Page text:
Basketball sneakers are much more than just that these days. They’re coveted fashion pieces, the prized possessions in a $60 billion industry. So it’s hard to imagine that it started with the desire for something as simple as an idea for a better sneaker. But once upon a time, that idea came from Converse, and that sneaker was the Chuck Taylor All Star.
Often referred to as “Chuck Taylors” or “Chucks” in honor of the former basketball player and Converse employee who popularized them, the sneaker still has legendary status today. Over about 100 years, Converse has reinvented the Chuck Taylor All Star while remaining remarkably true to the history of its most famous sneaker. The company’s most recent update dropped this month, but we’ll have more on them later. First, see for yourself how much has changed since the original pair debuted.
1. Original (1917)
The first Chuck Taylor All Star actually predates Chuck Taylor himself. Shortly before Taylor joined the company as a salesman, the Converse Rubber Shoe Company released this sneaker, the original All Star. It was the first designed to be worn specifically for playing basketball, a groundbreaking step in athletic footwear.
Charles Hollis “Chuck” Taylor was a basketball player from Indiana who played guard for semi-professional teams like the Dayton Non-Skids. After his playing career ended, he was hired by Converse exec Bob Pletz as a salesman. Not long after Taylor arrived, he proposed some changes to the sneaker that drew from his years playing. Mainly, he suggested additional support and flexibility.
This is the iteration of the All Star that reflects Taylor’s input. As a Converse employee, Taylor ran Converse basketball clinics around the country, selling these shoes along the way. In the late-1920s, the NBA’s inaugural season was still another 20 years away, and the idea of a basketball sneaker company was as foreign as self-driving cars.
3. 1934 (Leather)
This 1934 edition is a rarity for Chucks: a leather sneaker. It looks most unlike any other edition of the Chucks, but it might have been prescient, because its structure looks a lot like the high tops that NBA players wear now.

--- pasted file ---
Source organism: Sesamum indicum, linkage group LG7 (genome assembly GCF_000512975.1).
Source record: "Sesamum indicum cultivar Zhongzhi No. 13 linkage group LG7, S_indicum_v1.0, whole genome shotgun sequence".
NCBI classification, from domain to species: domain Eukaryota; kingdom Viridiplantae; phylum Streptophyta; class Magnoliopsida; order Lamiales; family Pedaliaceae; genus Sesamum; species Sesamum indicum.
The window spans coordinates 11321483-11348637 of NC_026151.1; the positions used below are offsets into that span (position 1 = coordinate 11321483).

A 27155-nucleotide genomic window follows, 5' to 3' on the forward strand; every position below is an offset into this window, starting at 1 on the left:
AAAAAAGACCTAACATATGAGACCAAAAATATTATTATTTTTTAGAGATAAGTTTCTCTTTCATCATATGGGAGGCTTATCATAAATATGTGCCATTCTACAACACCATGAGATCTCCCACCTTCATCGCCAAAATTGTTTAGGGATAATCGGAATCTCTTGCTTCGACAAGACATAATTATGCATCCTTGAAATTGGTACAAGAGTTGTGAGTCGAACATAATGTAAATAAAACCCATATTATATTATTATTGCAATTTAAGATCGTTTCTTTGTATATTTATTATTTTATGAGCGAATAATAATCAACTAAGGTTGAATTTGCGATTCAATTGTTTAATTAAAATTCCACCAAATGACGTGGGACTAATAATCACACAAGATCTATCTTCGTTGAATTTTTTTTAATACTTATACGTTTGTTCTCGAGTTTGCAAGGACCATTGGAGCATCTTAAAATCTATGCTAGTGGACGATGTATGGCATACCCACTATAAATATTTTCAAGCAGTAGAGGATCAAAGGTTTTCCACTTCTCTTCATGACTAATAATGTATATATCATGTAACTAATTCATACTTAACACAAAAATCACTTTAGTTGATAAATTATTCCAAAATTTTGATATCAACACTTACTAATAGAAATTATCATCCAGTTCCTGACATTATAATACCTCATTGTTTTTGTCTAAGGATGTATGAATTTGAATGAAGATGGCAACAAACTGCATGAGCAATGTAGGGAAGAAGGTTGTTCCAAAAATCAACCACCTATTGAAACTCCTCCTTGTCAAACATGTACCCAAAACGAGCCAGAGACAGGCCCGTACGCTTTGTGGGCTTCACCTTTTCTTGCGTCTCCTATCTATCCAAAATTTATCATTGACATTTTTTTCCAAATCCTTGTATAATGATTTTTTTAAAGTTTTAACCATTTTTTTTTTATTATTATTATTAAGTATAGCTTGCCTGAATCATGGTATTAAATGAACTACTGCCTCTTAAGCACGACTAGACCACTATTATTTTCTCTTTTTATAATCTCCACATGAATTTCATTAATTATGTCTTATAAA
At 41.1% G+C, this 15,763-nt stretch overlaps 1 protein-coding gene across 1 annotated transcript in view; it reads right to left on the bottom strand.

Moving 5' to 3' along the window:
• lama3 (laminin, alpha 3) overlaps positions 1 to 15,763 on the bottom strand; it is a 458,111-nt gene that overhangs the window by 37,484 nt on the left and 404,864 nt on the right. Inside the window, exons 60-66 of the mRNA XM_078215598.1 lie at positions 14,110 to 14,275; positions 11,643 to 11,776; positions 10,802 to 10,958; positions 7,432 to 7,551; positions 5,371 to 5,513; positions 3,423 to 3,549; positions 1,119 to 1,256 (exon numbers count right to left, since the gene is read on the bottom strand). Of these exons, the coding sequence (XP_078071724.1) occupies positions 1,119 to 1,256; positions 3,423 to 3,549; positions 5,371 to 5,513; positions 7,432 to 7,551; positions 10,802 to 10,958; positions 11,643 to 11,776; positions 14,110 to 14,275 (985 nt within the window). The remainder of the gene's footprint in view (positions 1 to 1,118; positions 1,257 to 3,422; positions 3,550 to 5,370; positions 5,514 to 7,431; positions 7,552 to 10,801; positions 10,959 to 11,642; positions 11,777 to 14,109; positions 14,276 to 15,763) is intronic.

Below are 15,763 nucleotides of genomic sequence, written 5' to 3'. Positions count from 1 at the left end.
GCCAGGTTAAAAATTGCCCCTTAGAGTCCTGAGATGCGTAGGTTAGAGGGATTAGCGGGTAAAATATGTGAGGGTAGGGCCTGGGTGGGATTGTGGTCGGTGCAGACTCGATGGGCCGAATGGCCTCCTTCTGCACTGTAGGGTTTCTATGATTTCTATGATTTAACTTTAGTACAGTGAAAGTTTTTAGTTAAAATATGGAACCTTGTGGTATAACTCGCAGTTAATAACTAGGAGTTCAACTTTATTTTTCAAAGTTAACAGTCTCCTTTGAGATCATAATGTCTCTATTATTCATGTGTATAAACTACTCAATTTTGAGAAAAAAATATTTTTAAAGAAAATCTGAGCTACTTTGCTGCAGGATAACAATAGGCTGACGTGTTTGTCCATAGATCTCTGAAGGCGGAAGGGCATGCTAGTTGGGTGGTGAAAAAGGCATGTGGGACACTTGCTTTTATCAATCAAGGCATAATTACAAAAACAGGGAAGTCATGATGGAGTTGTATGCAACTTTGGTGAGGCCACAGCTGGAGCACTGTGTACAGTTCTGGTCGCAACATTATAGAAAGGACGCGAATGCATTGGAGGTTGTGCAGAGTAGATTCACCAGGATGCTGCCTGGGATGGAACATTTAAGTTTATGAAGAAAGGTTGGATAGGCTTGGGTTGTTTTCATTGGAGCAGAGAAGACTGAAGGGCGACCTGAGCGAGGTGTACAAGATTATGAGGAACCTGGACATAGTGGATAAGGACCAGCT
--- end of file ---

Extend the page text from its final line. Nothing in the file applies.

By the late 1950s, the NBA as we know it today had begun to take form. And this era was the sneaker’s heyday in the NBA. The version above, the white canvas with red and blue accents, is one of the most recognizable colorways of the All Star. Modern Chucks in this colorway are largely true (at least in look) to this pair from the ’50s.
Around this time, Chucks became a sneaker for more than just ball players. In fact, these canvas Chucks weren’t popular on the court anymore. In the late ’70s and early ’80s, players started opting for heavier, leather sneakers (like Pumas) that were better suited to the modern, fast-paced game. Atlanta Hawks center Tree Rollins became the last player to wear canvas Chucks on the court in 1980.
But as the visibility of Chucks diminished on the court, the sneaker took on a new life in the subcultural music scene. Punk fans rocked Chucks as an everyday sneaker, following the lead of artists in bands like the Sex Pistols and the Ramones. In later years, grunge bands like Nirvana and their fans carried the Chuck Taylor torch.
6. Chuck II (2015)
This was Converse’s attempt to bring Chucks into the 21st century. Though it looks much like the original silhouette, the Chuck II boasts a new canvas that Converse said was lighter, stronger, and more sustainable than the original. The classic star logo has been tweaked and modernized. There’s a bit of memory foam in the tongue, and the upper has been redesigned so that it doesn’t bunch up like the 20th century’s edition did. Plus, the Chuck II incorporates Nike technology for a more comfortable, better-fitting insole.
7. Chuck Modern (2017)
These days, Converse has mostly withdrawn from the performance basketball sneaker space, which is now dominated by Converse’s parent company Nike, as well as Adidas and Under Armour. Since the late-20th century, Chucks have mostly been worn as a lifestyle sneaker rather than an athletic one. The Chuck Modern represents that departure better than any of its predecessors. With its mesh upper, it goes a lot better with jeans or khakis than it does with gym socks and basketball shorts.
That doesn’t mean that Converse sneakers are completely missing from the world of basketball, though—Phoenix Suns guard Kelly Oubre has a sneaker deal with Converse, and though he usually wears Nikes in games, he’s worn Converse on occasion. Additionally, Philippine Basketball Association superstar Asi Taulava has rocked low-top Chucks on the court before.
The latest iteration of the All Star, announced by Converse, makes perhaps the largest stride away from the original Chucks that we’ve ever seen. The new kicks benefit from a materials toolkit called CX. Converse claims that the toolkit improves the sneaker in three areas: the stretch canvas, the insole/midsole foam, and a new outsole design.
While the upper canvas doesn’t stray too far from the original, the bottom of the sneaker looks pretty starkly different than what we’re used to. The transparent foxing is reminiscent of Virgil Abloh’s Off-White collabs with Nike. The infrared midsole is energizing and revolutionary. And they can be yours now, since they’ve dropped for the first time.